Sigma teleconverter TC1401 - Experience so far preferably on Sigma 100-400 C

Natureale 6 76 Slovenia
8 Sep 2020 6:18PM

I like my 100-400C very much for its versatility, it even excels at close-ups. However, when birding it comes a bit short.
As I don't have an intention to lug the150-600 C for hours when out, I was thinking of adding the TC1401. Good idea or not?

What is your opinion/experience related to the Sigma TC1401 preferably on Sigma 100-400 C.

I use Nikon D7500 body but experience with Canon bodies may count as well.

Thanks in advance.


davereet 16 443 United Kingdom
9 Sep 2020 7:47PM
I don't know about the 100-400 but I use one on a Nikon 105 mm macro and a Sigma 150 mm macro and a Sigma 180 mm macro, it works great and tack sharp.

Natureale 6 76 Slovenia
9 Sep 2020 8:41PM
Thanks for chimin' in. Good to hear the TC works fine.

Shall wait for someone who uses 100-400 C with it.
Camerade 1 3 United Kingdom
13 Sep 2020 6:58AM
While I havenít used the TC1401 specifically, I have used a Kenko Pro DG 1.4x TC on the Sigma 150-600mm Contemporary, which has the same max aperture as your 100-400, of f/6.3. While the additional zoom was nice and image quality didnít seem to suffer too heavily under optimal light conditions, itís not a great combo for birding in my experience.

The main issue is the loss of light, which creates a few problems. Even on bright, sunny days, my ISO would have to be 1600-3200 in most instances. This means noisier images. While the noise can be cleaned up with post production software, it certainly creates more work and detailed areas can soften as a result.

Another issue I had, was that my D800 autofocus would hunt often and Iíd miss a lot of shots because of this. For animals like deer, or something else that is quite large and slow moving when grazing, youíll probably have better success, as lower ISO and shutter speeds can be used and you have more time to focus.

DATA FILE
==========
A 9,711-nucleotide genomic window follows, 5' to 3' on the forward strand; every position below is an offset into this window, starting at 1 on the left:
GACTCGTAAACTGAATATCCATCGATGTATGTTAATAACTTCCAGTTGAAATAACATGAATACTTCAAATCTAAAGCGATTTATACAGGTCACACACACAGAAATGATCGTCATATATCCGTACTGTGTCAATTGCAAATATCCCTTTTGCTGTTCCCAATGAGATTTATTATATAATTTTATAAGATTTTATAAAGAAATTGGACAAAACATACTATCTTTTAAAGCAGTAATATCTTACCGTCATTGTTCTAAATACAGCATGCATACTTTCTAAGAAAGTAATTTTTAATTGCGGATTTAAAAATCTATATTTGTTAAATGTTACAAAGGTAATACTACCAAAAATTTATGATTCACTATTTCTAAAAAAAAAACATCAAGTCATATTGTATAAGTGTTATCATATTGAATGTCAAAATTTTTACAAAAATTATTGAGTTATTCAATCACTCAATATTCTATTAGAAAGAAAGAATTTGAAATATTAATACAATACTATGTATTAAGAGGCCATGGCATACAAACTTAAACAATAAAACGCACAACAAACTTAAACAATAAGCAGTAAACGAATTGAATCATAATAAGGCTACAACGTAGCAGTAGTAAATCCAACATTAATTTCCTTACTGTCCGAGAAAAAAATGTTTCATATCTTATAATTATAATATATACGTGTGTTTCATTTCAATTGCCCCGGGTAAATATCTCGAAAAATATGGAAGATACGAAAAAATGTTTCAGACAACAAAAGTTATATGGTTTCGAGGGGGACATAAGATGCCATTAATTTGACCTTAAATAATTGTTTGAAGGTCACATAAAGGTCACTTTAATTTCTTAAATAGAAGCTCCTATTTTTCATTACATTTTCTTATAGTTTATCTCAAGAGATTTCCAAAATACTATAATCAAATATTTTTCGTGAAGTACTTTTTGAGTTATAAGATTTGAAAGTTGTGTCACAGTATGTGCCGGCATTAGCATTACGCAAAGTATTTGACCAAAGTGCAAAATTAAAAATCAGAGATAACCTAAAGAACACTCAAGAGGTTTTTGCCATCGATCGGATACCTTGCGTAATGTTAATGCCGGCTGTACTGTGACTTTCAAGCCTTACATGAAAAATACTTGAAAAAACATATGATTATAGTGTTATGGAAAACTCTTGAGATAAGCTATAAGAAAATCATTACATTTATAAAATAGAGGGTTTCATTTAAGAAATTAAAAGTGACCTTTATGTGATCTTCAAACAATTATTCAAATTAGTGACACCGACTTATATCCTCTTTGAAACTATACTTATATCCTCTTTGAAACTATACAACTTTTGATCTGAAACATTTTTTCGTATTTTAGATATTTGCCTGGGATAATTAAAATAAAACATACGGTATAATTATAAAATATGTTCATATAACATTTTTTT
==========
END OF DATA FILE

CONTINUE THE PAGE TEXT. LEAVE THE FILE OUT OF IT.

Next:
Birds, however, tend to constantly hop from branch to branch, or turn their head frequently and at a high rate of speed. Iíd often get images of sharp bodies and burred heads. What I found works much better, is simply getting closer to your subject and forgoing the need for a teleconverter. Pop-up hides can be purchased relatively cheaply, allowing you to positioning yourself near a perch that birds frequent.

This is a much cheaper option and one that garners superior results in terms of the number of successful shots and image quality. While there are products like MagMods MagBeam that can help offset some light issues with the aid of HSS, it is another bit of kit to carry and if the subject is at a distance, the results of fill flash can be negligible, again due to the max aperture of f/9.

Using a teleconverter on less than bright days, you have to really crank the ISO up to get a decent enough shutter speed to avoid blur from camera shake, as well as motion blur from the subject. Thatís on top of the autofocus issues.

In summation, while obviously not impossible, if the critters play ball, the additional reach of the 1.4x TC isnít without huge drawbacks. Personally, I wouldnít bother using one on anything higher than an f/4, purely because of the focus, noise and blur issues.
Natureale 6 76 Slovenia
13 Sep 2020 1:30PM

One big Thank you for your detailed and elaborate answer.

Speaking frankly, I couldn't agree more. A lightweight pop-up hide is certainly one thing to consider. As lots of things can be predicted especially if you know the terrain and animal behavior well.

Otherwise, the best TC substitute is certainly "Get closer." Wink Smile

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